Acting Oscars should not be awarded by gender


Since the first show in 1929, the Academy have awarded their golden, muscled acting Oscars on the basis of two criteria: acting ability and gender. Let us briefly imagine what Hollywood’s biggest night would look like if this were not the case. Meryl Streep, Viola Davis, Denzel Washington, Emma Stone and Ryan Gosling would have been among the nominees in contention for best actor. The few seconds before the announcers open the envelope would have been a visual drumroll, composed of the faces of our most beautiful male and female actors, who, having done the same job, are anticipating the same award.

The imaginary, gender-neutral Oscars ceremony is superior to last night’s Oscars on the basis of equity and entertainment value.

The Oscars are not the Olympics, where men and women understandably compete separately on the basis of biology. There is no reason why a woman cannot compete with a man in an artistic arena. The Oscars are Hollywood’s biggest night and if women were shown competing against men on such a highly visible stage, there would be a huge opportunity to inspire young girls to be unafraid to reach for the same positions men do in the acting world and outside of it.

Removing these gender labels would also be more fair to, and inclusive of, anyone who is gender nonconforming. Award shows of all kinds, including the Oscars, should evaluate the pool of talent on the basis of merit. Questions of identity, whether it be gender, sexual orientation, or race, ought never to factor in.

And collapsing two separate categories for each acting Oscar into one category would dial-up the entertainment value on many points. The increase in competition for these awards would raise stakes and make winning an Oscar even more difficult—and even more meaningful.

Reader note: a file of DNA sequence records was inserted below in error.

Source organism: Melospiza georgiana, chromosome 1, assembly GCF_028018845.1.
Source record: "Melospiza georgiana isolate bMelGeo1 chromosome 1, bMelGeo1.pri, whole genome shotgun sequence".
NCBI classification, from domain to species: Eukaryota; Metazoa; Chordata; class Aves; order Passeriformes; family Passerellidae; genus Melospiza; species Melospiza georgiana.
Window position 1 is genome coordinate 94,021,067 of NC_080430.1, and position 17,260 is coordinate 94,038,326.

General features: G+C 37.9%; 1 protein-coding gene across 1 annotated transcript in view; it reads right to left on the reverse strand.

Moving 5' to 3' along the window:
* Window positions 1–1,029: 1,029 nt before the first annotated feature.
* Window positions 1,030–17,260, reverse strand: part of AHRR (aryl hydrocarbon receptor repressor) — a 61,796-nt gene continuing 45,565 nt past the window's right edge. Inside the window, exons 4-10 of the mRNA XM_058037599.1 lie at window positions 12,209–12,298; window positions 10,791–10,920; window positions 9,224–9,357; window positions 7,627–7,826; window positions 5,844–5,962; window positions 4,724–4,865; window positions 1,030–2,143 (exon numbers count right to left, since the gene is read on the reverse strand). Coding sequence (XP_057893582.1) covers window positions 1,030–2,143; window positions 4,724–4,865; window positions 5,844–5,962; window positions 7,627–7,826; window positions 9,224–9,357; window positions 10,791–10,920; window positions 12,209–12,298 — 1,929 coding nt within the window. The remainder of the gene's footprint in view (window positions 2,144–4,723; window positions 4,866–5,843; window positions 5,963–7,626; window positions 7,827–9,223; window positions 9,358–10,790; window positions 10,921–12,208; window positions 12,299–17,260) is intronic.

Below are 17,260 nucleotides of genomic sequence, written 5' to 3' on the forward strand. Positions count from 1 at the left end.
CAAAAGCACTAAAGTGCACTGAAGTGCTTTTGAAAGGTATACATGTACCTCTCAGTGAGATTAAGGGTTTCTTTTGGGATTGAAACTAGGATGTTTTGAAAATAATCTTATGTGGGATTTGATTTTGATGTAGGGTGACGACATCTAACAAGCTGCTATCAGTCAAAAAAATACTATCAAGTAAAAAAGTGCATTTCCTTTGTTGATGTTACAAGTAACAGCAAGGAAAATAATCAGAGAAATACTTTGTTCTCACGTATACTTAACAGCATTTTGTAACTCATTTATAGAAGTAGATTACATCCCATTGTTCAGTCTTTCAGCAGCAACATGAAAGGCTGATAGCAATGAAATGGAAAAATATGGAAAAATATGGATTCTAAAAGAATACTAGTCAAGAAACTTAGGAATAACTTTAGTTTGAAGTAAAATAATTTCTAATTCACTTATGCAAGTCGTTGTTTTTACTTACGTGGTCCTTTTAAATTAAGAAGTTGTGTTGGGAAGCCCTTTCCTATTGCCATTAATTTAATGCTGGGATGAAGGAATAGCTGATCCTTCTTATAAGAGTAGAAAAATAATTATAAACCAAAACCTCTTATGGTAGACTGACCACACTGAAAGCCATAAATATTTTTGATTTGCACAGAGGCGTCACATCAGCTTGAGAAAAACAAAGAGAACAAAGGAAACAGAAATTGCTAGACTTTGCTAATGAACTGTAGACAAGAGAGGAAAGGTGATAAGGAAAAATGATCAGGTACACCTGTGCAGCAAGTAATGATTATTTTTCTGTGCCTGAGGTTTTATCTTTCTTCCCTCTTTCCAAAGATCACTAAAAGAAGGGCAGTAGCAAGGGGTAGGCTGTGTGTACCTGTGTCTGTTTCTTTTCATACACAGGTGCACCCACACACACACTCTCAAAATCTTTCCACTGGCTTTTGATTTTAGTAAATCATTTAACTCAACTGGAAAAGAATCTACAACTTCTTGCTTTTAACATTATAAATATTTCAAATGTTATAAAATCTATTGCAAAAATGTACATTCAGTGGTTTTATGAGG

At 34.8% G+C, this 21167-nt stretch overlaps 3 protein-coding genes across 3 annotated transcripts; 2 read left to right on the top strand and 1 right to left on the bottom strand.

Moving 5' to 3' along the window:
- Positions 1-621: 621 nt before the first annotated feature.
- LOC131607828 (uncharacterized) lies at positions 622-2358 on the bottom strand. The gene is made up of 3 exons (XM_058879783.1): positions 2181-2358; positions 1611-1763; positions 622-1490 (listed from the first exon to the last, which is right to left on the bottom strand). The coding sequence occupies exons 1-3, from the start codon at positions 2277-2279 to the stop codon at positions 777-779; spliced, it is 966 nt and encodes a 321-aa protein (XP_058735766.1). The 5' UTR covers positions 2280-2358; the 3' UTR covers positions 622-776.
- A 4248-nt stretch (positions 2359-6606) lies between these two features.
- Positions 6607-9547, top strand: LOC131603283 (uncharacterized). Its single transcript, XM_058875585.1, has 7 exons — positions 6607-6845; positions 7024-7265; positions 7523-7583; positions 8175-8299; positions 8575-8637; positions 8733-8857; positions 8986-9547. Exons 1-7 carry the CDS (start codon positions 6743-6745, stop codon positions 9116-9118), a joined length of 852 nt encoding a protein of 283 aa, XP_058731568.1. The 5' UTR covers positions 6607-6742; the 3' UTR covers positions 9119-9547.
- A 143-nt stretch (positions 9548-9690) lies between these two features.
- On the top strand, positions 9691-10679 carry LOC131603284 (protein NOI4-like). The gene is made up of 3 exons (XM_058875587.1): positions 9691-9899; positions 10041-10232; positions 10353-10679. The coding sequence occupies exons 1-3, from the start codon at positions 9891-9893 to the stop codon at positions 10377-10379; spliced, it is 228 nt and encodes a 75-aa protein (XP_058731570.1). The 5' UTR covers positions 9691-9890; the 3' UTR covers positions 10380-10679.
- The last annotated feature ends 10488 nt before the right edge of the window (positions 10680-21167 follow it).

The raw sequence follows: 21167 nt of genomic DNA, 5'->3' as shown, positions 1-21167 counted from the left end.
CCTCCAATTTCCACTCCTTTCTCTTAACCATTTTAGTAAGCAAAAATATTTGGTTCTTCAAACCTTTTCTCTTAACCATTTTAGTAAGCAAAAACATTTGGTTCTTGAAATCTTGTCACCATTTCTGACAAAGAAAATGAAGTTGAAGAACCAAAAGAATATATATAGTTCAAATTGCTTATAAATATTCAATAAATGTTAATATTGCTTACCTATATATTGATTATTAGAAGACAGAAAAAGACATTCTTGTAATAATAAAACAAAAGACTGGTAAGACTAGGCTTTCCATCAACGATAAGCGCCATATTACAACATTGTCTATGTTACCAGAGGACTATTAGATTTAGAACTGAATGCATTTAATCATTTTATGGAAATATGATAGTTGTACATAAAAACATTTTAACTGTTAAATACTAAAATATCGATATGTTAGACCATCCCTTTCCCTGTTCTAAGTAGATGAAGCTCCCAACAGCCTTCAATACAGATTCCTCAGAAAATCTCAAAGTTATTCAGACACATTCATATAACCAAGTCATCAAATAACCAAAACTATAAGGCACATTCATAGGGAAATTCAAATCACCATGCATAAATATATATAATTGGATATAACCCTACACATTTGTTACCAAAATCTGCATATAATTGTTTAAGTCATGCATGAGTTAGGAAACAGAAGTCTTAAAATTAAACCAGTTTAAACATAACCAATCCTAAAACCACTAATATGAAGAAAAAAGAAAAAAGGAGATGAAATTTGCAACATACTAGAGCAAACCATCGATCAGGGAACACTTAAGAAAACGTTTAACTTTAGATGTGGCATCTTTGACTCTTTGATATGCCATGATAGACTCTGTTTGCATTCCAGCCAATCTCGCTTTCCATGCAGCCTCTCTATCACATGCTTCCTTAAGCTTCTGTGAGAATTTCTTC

Then we could have seen Natalie Portman in “Black Swan” versus Colin Firth in “The King’s Speech” (2010), Cher in “Moonstruck” versus Michael Douglas in “Wall Street” (1987), and Emma Stone in “La La Land” versus Casey Affleck in “Manchester by the Sea” (2016). The keys to both a good awards show and a good film are conflict and stakes, and upping these would guarantee more engaged viewers. Of course, the viewers might still be sitting at home in stretchy sweatpants, but they would be chomping their cheddar popcorn from the edge of their La-Z-Boy.

The only reason the public does not wince at the thought of gender-split acting awards is because we have known it that way for so long. Imagine if the Pulitzer Prize or Nobel Prize in Physics were suddenly broken by gender to “Best Book Written by a Woman,” or “Best Finding by a Woman.” Surely one senses some immediate injustice in that idea, in the idea that the number of X chromosomes one possesses affects one’s ability to craft an alliterative sentence or analyze data. The amount of X chromosomes a person has also does not alter their ability to portray a character with honesty and empathy, and the Oscars should reflect that fact.    

Laura Doan is a Plan II and English Sophomore from Fort Worth.